This year brought a lot of changes for the big and bad power forward. Before the season even started he got married and just as the season got underway, his wife gave birth to their first child, Valentina. Being a new parent is hard enough for anyone to adjust to, let alone a professional athlete that has a set schedule that gets changed with the addition of a child. However, despite getting off to a slow start, he managed to place fifth on the team in scoring with 7 goals and 20 assists trailing the Bergeron line and linemate David Krejci.
Last season, he tied forwards Tyler Seguin and Brad Marchand for the team’s leading scorer, tallying 26 goals and 35 assists for 61, one point shy from the previous season. Instead of continuing the pace he set, leaving the fisticuffs behind and soaring on the scoring front, he seemed to revert back to the big, bad bully fans came to love him for. With 5 fights in 46 games, he paced himself for the most fights in a single season since 2008-2009. Whlie he made strides in improvements last season, he took a few steps back this year. Perhaps it was the lack of play in the offseason or the changes at home, either way Lucic needed to find a way to be consistent.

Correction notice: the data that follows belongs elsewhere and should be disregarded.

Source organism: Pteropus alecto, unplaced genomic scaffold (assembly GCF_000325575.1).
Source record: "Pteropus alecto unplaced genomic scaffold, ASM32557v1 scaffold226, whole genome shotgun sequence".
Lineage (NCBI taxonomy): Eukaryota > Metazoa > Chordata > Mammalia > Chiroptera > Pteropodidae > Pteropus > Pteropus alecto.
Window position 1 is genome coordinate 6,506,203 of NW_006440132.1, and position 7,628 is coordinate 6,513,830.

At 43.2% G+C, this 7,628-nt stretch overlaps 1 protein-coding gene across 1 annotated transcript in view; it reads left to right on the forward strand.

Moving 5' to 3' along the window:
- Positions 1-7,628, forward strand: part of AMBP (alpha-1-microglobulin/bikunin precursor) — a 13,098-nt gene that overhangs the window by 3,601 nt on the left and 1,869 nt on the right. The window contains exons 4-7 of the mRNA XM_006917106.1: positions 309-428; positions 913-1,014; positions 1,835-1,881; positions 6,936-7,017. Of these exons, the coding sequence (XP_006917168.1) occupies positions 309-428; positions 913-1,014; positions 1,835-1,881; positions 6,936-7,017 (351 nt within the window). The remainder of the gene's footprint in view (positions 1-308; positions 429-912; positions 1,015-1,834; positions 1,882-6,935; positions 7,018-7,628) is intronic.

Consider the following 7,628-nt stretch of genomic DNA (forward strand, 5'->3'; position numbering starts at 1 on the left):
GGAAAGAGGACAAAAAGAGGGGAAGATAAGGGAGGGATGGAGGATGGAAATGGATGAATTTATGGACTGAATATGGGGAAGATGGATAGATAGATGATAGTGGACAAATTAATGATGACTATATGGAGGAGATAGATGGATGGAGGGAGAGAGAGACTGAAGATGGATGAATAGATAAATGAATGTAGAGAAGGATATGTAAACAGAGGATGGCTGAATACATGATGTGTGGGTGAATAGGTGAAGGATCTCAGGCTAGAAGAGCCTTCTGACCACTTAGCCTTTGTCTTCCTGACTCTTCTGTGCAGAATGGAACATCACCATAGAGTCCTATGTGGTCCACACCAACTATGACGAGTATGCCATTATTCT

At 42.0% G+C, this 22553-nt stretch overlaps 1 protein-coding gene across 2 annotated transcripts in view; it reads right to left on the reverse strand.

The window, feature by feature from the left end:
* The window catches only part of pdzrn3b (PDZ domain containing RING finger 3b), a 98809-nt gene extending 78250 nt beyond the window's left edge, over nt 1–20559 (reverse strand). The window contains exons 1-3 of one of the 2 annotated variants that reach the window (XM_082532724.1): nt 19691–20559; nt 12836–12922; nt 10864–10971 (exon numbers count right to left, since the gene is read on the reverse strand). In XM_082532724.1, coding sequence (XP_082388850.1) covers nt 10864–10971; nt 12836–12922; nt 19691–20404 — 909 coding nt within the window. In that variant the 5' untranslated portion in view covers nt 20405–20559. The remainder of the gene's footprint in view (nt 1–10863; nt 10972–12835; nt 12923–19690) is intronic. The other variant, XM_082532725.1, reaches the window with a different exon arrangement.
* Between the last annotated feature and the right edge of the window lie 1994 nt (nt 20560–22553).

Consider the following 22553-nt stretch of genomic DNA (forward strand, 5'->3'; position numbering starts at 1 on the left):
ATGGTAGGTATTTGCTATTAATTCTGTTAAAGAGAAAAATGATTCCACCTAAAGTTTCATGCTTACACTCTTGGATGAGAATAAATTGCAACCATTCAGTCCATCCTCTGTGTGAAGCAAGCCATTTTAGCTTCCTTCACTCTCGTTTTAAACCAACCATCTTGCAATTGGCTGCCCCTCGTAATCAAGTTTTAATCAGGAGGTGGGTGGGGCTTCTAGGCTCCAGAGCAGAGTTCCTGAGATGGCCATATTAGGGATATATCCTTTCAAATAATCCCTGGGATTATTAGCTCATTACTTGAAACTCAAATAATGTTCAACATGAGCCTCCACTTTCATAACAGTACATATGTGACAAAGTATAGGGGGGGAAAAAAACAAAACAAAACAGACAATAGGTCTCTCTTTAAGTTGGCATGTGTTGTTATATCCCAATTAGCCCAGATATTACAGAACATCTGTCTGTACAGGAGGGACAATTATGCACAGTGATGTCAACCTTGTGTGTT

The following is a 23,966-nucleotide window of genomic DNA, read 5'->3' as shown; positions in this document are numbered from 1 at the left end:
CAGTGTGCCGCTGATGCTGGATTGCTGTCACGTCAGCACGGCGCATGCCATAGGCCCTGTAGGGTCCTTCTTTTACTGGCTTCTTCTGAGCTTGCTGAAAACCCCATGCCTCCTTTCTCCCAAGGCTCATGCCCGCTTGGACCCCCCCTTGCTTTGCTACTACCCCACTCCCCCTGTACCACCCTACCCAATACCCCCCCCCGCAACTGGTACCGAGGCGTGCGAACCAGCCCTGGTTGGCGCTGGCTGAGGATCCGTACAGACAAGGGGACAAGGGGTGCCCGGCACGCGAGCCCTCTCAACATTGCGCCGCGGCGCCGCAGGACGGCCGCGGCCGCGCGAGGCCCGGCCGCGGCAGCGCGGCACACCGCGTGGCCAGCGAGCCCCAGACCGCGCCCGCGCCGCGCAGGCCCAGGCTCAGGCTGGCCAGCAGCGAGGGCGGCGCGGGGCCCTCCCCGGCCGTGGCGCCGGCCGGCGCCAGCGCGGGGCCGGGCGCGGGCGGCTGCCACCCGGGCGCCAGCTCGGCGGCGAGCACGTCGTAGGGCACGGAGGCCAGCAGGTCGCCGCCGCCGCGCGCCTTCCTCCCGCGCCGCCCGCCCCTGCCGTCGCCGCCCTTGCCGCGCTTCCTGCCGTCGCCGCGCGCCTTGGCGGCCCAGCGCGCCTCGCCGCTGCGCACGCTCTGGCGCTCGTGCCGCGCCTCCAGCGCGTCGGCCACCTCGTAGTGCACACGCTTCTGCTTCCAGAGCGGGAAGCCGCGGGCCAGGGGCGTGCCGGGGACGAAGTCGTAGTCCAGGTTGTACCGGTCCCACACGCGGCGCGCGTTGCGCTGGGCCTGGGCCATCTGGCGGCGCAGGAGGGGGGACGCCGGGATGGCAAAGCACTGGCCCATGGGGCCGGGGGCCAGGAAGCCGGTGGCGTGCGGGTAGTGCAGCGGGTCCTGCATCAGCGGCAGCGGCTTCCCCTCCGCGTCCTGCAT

The postseason seemed to snap Lucic out of his funk, showing more discipline and taking only 14 minutes of penalties. He scored as many goals in the postseason as he did in the regular season and was only 8 assists shy of matching his regular season total. Despite his definite turnaround, there’s still work for Lucic in the season to come. Much like last season, he needs to focus more on setting up plays and finishing his shots rather than finishing heavy hits.
Lucic may have had a rollercoaster performance this season, but he came to play when it mattered most, helping to carry his team through to the Final. Without his strong and disciplined efforts, the Bruins would have had a harder time advancing as far as they did.
Final Grade: B-